Outside the clinic room, I paced the hallway and pressed the phone to my ear, waiting for the resident to pick up.
“I have patient SB in clinic for her appointment now. I’m hoping to get preliminary results of her bone marrow biopsy.”
I had known SB well from her month-long inpatient stay on our leukemia service. She had come in with a white blood cell count through the roof – a relapse of her leukemia, 4 years out from her bone marrow transplant. It was devastating. After a few cycles of chemotherapy and a bone marrow biopsy yesterday to see if it had worked, she was here now to get her results and decide next steps.
“Hello!” I said and we hugged. Her mother and father accompanied her, sitting still with their hands folded nervously. SB had multiple complications during her hospitalization, and we went through how each was doing. Did she get her new heart medication? Did she do okay on the antibiotics? Was the rash improving? With each question, she and her parents seemed more nervous.
There was an elephant in that exam room. Asking a cancer patient in limbo if she refilled her heart medications becomes as trivial as asking her about the weather. SB and her parents were here for one thing, from which everything else was a distraction. The only question that mattered was the one splitting their world in two: Is their daughter in remission or not?
“She’s here with her parents now,” I said outside the door. “What do you think?” The resident told me he had looked at the case this morning, and it looked like 3% blasts. I smiled – anything under 5% is good, considered a remission. But the pathology resident still hadn’t reviewed the sample with his attending.
Inside the room, after exhausting all other conversation, I hesitated. Should I tell SB the preliminary results? Or should I wait for the final diagnosis?
I’d been burned before. Once, I told a patient with a new diagnosis of esophageal cancer that it was early stage. It was not. Upon additional radiology review, the surrounding lymph nodes were enlarged, and they were ultimately found to be metastases. That initial conversation – and the subsequent one, in which I had to walk back my reassurance that the cancer was contained – was seared into my mind.
I learned from it. Giving preliminary results can be dangerous. What if we say all clear and then learn days later it isn’t so? Or what if we reveal the cancer is progressing, causing despair and re-evaluation of life’s priorities, only to find out it was a false alarm? False alarms are terrifying, and false reassurance is cruel, yet all the while, excessive waiting can feel excruciating for the person whose very existence is suspended.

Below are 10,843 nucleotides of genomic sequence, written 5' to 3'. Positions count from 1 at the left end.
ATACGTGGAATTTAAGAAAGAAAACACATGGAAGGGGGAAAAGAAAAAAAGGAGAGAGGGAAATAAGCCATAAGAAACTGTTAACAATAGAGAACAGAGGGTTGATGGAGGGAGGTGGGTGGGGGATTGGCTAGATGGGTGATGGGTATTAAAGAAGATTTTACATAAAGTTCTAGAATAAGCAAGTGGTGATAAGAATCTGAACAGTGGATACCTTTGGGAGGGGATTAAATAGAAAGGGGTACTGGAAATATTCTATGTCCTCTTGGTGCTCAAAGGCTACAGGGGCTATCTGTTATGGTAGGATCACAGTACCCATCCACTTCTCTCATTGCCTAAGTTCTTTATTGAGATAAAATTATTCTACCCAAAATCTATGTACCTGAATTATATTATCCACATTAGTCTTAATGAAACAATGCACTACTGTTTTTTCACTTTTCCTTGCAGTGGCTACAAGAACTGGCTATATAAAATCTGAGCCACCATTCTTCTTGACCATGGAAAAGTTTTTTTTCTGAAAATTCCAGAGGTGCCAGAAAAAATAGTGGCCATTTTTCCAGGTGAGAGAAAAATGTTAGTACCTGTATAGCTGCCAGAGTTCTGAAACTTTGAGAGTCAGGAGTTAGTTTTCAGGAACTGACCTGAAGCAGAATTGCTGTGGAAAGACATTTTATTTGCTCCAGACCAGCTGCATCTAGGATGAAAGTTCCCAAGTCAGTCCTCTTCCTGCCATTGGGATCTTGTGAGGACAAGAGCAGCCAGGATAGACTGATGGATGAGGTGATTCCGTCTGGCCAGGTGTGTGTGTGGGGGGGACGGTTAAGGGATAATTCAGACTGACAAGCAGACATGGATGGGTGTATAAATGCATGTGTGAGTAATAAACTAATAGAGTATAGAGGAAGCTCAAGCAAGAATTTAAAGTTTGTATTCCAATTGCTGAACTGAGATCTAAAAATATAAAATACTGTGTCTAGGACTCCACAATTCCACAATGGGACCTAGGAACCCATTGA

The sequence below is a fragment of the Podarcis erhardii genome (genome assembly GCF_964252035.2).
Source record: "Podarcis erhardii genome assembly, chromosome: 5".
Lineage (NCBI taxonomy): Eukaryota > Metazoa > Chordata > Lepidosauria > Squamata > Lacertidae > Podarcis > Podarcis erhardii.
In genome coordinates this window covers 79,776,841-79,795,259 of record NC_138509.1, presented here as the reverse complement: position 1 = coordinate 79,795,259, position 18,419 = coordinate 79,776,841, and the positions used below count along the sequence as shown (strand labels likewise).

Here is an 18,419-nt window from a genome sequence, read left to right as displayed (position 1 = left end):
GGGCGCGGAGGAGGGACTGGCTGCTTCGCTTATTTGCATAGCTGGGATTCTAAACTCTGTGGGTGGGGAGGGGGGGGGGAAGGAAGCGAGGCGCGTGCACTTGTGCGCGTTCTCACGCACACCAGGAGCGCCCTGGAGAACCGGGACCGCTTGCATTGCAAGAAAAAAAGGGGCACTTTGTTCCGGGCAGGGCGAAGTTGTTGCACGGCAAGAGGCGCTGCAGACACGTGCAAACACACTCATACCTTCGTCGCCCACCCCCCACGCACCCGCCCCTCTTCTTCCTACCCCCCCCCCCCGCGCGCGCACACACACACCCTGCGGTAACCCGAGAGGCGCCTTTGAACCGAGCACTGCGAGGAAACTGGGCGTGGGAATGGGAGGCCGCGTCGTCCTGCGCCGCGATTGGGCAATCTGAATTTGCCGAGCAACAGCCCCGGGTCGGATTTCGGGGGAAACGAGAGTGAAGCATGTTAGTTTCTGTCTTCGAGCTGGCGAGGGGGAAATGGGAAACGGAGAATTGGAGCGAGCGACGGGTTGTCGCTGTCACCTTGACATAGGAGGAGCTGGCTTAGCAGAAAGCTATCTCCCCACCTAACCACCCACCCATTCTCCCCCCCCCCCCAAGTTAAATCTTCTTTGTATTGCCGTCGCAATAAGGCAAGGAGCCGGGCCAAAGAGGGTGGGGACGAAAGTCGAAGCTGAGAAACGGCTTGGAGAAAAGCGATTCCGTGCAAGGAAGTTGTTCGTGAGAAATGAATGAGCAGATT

As hematologists and oncologists, we scroll through CT scans, and we look at slides ourselves. But we also value and depend on the expertise of our colleagues in other departments like pathology and radiology who have their own workflow. It’s a process; it’s for quality assurance that we don’t get immediate results, and that’s a good thing.
It depends on the patient, but often I find the most straightforward solution is to say exactly what is true. For some, the combination of incredibly high stakes coupled with extended wait times becomes agonizing. They might incorrectly read into unrelated, benign actions – if my pager goes off or I look at the computer screen a moment too long – as clues into something I know and am not sharing. They might be so distracted we cannot address anything else.
So I’ve walked back from my initial “do not share anything” reaction to “it’s sometimes okay” – as long as the patient understands the nuances of what preliminary results do and do not mean. The problem with my esophageal cancer patient was not that I had shared preliminary results; it was that I hadn’t framed them as such. I had simply stated the findings, portraying them as certain.
Now, I tend to break the fourth wall. I explain that it’s the resident’s read, that it isn’t final, and that it can be amended. Do you still want to know?
Most people say yes.
SB and her parents were in that boat. They had driven 3 hours to make this appointment. They didn’t want to drive home empty handed.
“It’s preliminary,” I carefully qualified.
“The final results may be different.”
“Okay, yes. We understand.”
The three of them held hands. They were holding their breath.
“It looks like remission.”
SB cried. Her mother threw her arms around my neck. “You know, she broke down when you stepped out,” her father whispered to me. “She was sure it meant bad news.”
I tried to be happy for them and with them, but now I was the one holding my breath. I hoped I wouldn’t have to take it all away.
For the next 24 hours, I compulsively checked SB’s chart, hoping final results would populate that would be consistent with what I had shared.
The next day, the pathologist called me, and I called SB.
“I have the final results,” I said, followed by my favorite phrase in hematology and oncology. “I have good news.”
Dr. Yurkiewicz is a fellow in hematology and oncology at Stanford (Calif.) University. Follow her on Twitter @ilanayurkiewicz.